An invisible red thread connects those who are destined to meet,
regardless of time, place, or circumstance.
The thread may stretch or tangle, but it will never break.
Ive always wanted to adopt, as long as I can remember. It just always seemed right to me, to help someone in need, create a family and still be able to make the world a little more like me, without having to give birth. Plus, I always feared the worst- my biological baby was sure to end up an ex-vegan, pro-life evangelical preacher/police chief libertarian. I was never able to shake this, despite constant societal pressures for me to “get married and have babies” (as a woman that was all I was supposed to be interested in). If I had a nickel for every person that told me, “It’s a phase”, or “Wait til you meet the right person”, or “You’ll understand later” I would be a gajillionaire. To be honest, it was really scary, thinking that the thoughts I had were somehow invalid and stalled, I thought I knew who I was. As I get older, Ive learned that my thoughts were worthwhile, and justified. Not now, but later, I do want to adopt children. They won’t look like me (and might not end up being the same species), but one day I will have my own kind of family.
The bottom line for me is, vegan parents don’t always equal vegan children. Look around at all your vegan friends. How many of them had vegan parents? How many of them had uneducated, McDonalds guzzling, “eat the rest of your bologna and mayonnaise sandwich” parents? We aren’t cookie cutters, despite what many (hopeful) people believe. Even if we could create exact duplicates of ourselves, would we really want that?
The quote below is from the comments section of “Go Forth and Multiply! The Case for Vegan Baby Breeding” . While I don’t agree 100%, I feel that it is thought provoking and worth sharing. To read the original post and other comments, click here–
Is going vegan really the best thing you can do for animals?
As a vegan activist, I have always told people that the single best thing we can all do for animals is to go vegan. After some critical thought, even we vegans have to admit that that is not correct. Going vegan is only the second best thing anyone can do to help animals. The single best thing anyone can do to help animals is to not reproduce.
There is no way anyone can completely control what his or her offspring does. Even a vegan who has children cannot guarantee that his or her child will be vegan for his or her entire life. It is even less likely that the grandchild of a vegan will be vegan, and yet more of a remote possibility that a great grandchild of a vegan will be vegan.
If you are vegan and have just one child who is not vegan, you will have countered the positive effects of your entire life of veganism. While it may seem far fetched, I propose that it would be better to eat the Standard American Diet based around animal products for your entire life than it would be to have even one child who is not vegan. It is also important to note that even vegans have a tremendous impact on the Earth and on animals; oil consumption and the resulting pollution, packaging and solid waste production, water and energy consumption, animals killed in crop rotation and harvesting, etc..
If you knew that having a child would result in even one animal being tortured and killed, would you knowingly get pregnant or get someone else pregnant?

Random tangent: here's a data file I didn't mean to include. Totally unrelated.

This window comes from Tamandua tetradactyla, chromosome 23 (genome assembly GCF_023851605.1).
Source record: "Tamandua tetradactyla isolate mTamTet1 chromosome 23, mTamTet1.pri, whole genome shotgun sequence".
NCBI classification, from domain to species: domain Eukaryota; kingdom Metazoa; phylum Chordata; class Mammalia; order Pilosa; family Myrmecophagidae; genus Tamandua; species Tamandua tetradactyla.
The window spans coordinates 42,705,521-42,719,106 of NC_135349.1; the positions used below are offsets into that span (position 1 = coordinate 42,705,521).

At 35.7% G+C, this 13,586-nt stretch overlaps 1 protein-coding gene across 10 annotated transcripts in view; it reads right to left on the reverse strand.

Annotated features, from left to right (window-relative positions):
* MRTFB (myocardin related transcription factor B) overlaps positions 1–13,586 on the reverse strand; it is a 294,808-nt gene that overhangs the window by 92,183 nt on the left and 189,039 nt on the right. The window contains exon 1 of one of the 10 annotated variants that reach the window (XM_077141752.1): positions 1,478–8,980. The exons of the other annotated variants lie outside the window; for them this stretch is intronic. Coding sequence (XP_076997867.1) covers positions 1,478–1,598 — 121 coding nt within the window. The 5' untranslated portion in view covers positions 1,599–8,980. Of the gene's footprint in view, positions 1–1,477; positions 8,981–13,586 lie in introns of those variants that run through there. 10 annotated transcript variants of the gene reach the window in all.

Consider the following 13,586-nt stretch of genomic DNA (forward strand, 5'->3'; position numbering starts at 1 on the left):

While a couple may only have two children, supposedly just replacing themselves, there is no way to control how many children their children will have, and so on. For example: If a couple were to have two children and those children in turn have 3 children each and those children in turn have 3 children each, that couple could claim responsibility for producing 26 offspring in just 3 generations. If all those offspring were to eat today’s Standard American Diet, they would be consuming over 2,600 animals every year or nearly 200,000 animals over their lifetimes.
I have proposed this example or a similar example to every vegan I know who wants to have children and I always get the same reply. For some reason, every vegan is convinced that his or her child will be a perfect vegan angel and that he or she will have some magical control over his or her child and all his or her child’s future offspring. The truth is that there is simply no way to have that much control over your child or future generations.
Many people reply that we are part of nature and part of the planet and have the same right to live on the Earth as other animals. In an ideal world, with much fewer people, living in balance with nature, perhaps that would be the case. But we do not help preserve any natural balance; we do not provide anything that other plants or animals in a natural setting need for survival. Ultimately, the animals and the natural environment would be far better off with fewer or no human inhabitants.
There is a solution for those who care about animals but want to raise children: adoption. By adopting a child, you will not only be giving a needy child a good home, but you will also be able to have a positive influence on his or her life. Not adopting and insisting on having a biological child or children is not only detrimental to a child who needs a good home, it is detrimental to the thousands of animals that may die as a result.
I don’t have all the answers… What I do know for a fact is that if we are vegan and claim to care about animals and the environment, we need to stop breeding, promote adoption, and work to keep others from having children.
If vegans want companion animals, what do we do? We adopt, because we can help another in need and at the same time not contribute to harming animals. Seems to me that philosophy fits pretty well when applied to humans. The babies we adopt are already born so we are not bringing another person into the world, but we are helping one in need.“